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VOA慢速英语:美国联邦探员找回名画和红宝石拖鞋

Source: 6169彩票官网    2019-04-15   English BBS   Favorite  

The U.S. Federal Bureau of Investigation (FBI) went into action when a 17th century Dutch painting turned up for sale in New York City. The painting was last seen during World War II, when it was seized by pro-German forces.

FBI officials learned of the sale in late 2017. A short time later, the FBI's Art Crime Team recovered the painting and, with the help of a court order, worked to return the piece to its rightful owners.

It was the latest of many major theft cases for the 22-person FBI office that works to solve art-related crimes. The office is part of a federal agency best known for chasing bank robbers, spies and other criminals.

Solomon Koninck's 17th-century painting "A Scholar Sharpening His Quill," was one of many treasures belonging to the family of art collector Adolphe Schloss. The artworks were stolen by the Vichy government in France 75 years ago. The painting was once in the Munich office of German leader Adolph Hitler, but it disappeared at the end of World War II.

The piece showed up at Christie's auction house in New York. Christie's told the FBI last year that a Chilean art seller was trying to sell it.

"The evidence was really overwhelming," FBI Special Agent Chris McKeogh told the Reuters news agency. McKeogh worked to return the painting to the Schloss family in early April. "There was really no question that this was the painting in question," he added.

Robert Wittman is the Art Crime Team's founding chief. In its early days, he recalls that working to recover missing artwork was not exactly "a path to directorship."

Fourteen years later, the team is getting more respect from other members of the agency. They have had several notable recoveries in the United States of art works and other cultural property, said Supervisory Special Agent Tim Carpenter.

"People just think what we're doing is cool," said Carpenter. He now directs the office from the FBI's headquarters in Washington.

"So now my phone rings...weekly for folks wanting to be on the team," he said.

Since it was founded in 2005, the team has recovered nearly 15,000 objects worth nearly $800 million.

Chagall, Renoir and Ruby Slippers

In the past year, the agents recovered a painting by Marc Chagall. It had been taken from a New York home nearly 30 years earlier. Agents also found a painting by Auguste Renoir. Like the Dutch painting, it too was seized during World War II.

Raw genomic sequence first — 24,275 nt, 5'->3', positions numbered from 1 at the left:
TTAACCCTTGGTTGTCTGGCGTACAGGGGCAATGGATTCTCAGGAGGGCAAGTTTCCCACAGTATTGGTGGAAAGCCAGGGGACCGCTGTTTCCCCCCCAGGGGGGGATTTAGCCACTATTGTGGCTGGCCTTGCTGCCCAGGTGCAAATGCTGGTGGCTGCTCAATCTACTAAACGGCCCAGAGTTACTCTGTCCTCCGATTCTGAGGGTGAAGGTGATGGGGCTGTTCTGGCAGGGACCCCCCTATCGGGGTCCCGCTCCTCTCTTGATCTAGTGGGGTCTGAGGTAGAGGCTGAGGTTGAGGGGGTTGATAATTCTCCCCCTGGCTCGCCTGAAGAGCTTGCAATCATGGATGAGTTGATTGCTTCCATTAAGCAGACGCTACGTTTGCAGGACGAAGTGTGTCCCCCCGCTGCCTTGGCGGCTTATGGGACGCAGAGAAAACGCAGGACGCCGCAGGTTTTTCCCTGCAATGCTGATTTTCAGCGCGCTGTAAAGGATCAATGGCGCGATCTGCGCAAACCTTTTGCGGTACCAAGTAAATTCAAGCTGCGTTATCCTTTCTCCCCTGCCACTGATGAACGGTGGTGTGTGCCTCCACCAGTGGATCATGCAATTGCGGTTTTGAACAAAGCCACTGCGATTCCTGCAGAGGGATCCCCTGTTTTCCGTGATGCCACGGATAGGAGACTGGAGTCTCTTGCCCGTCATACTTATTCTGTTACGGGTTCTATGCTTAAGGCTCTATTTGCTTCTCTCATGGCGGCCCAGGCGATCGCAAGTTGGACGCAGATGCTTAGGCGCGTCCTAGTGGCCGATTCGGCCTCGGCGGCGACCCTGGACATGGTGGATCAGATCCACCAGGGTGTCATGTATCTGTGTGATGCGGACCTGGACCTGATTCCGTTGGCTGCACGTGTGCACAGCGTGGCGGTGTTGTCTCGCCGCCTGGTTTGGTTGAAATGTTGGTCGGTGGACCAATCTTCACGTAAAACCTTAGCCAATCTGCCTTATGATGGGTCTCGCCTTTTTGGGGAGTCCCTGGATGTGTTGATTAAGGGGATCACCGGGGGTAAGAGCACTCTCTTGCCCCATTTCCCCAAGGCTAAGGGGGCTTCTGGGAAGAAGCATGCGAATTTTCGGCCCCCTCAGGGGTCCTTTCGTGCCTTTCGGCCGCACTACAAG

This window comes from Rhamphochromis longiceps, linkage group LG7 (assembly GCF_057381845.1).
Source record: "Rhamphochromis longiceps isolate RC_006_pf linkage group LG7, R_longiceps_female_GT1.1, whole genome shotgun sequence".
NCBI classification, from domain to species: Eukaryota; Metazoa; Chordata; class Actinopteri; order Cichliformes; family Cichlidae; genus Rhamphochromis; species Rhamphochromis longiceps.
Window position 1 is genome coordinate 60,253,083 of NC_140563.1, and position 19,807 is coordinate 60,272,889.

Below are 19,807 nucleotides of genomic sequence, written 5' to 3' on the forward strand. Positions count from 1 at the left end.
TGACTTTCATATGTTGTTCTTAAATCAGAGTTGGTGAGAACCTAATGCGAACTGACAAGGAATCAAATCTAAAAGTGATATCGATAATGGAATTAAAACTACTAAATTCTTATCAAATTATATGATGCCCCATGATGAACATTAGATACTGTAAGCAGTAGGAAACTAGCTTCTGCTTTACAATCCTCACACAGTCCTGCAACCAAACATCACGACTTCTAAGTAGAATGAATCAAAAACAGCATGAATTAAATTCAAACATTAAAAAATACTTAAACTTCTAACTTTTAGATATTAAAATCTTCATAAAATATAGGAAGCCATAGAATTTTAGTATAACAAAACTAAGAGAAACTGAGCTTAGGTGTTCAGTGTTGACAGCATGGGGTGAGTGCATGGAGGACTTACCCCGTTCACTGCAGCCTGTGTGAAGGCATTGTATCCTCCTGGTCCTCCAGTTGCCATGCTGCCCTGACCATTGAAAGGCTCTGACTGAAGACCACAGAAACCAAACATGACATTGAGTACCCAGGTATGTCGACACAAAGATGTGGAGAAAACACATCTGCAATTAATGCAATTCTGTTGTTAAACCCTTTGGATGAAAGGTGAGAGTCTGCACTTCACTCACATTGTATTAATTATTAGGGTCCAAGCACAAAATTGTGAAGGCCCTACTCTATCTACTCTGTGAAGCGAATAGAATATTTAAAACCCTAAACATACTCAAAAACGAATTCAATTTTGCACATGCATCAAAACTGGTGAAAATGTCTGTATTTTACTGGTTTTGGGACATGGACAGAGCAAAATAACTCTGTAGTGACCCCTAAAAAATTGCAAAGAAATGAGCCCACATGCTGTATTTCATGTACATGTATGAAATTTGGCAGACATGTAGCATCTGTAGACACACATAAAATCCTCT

But it was the recovery of the "ruby slippers" that made the Art Crime Team famous. Actress Judy Garland wore them when she played Dorothy in the 1939 movie "The Wizard of Oz." Today those shoes are worth millions of dollars.

Carpenter explained that it is not the money, but the "intrinsic value" of stolen art and cultural property that helps the FBI decide if it will open a case.

The ruby slippers were a good example. They were stolen 13 years ago from the Judy Garland Museum in Minnesota.

"People ... said this is really important; this is a piece of Americana," he said.

Agents who work on the team must understand why art and culture are important to humanity, Carpenter said.

Unsolved case

The United States was spending far less than European countries in art crime-fighting when Wittman helped launch the team in 2005. The team began partly to find ancient treasures that were stolen from the Baghdad Museum after the U.S.-led invasion of Iraq in 2003.

Wittman explains that art thieves take their biggest risk when they try to sell stolen artworks.

"The real art in art (theft) is not the stealing, it's the selling," said Wittman. He had recovered more than $300 million in stolen art when he retired from the FBI in 2008.

Carpenter said he thinks technology is making it difficult to catch art thieves because stolen works and reproductions can be sold through online marketplaces.

The Art Crime Team's most difficult – and unsolved - case is the 1990 raid of the Isabella Stewart Gardner Museum in Boston. Thieves stole 13 pieces of art by Vermeer, Rembrandt and other artists worth half a billion dollars.

There is a $10 million reward for their return, but not a single piece has been found.

"There's not a single person on the Art Crime Team that doesn't dream of the day that we can recover those pieces," Carpenter said.

I'm Susan Shand.

The Reuters News Agency reported this story. Susan Shand adapted this story for VOA Learning English. George Grow was the editor.

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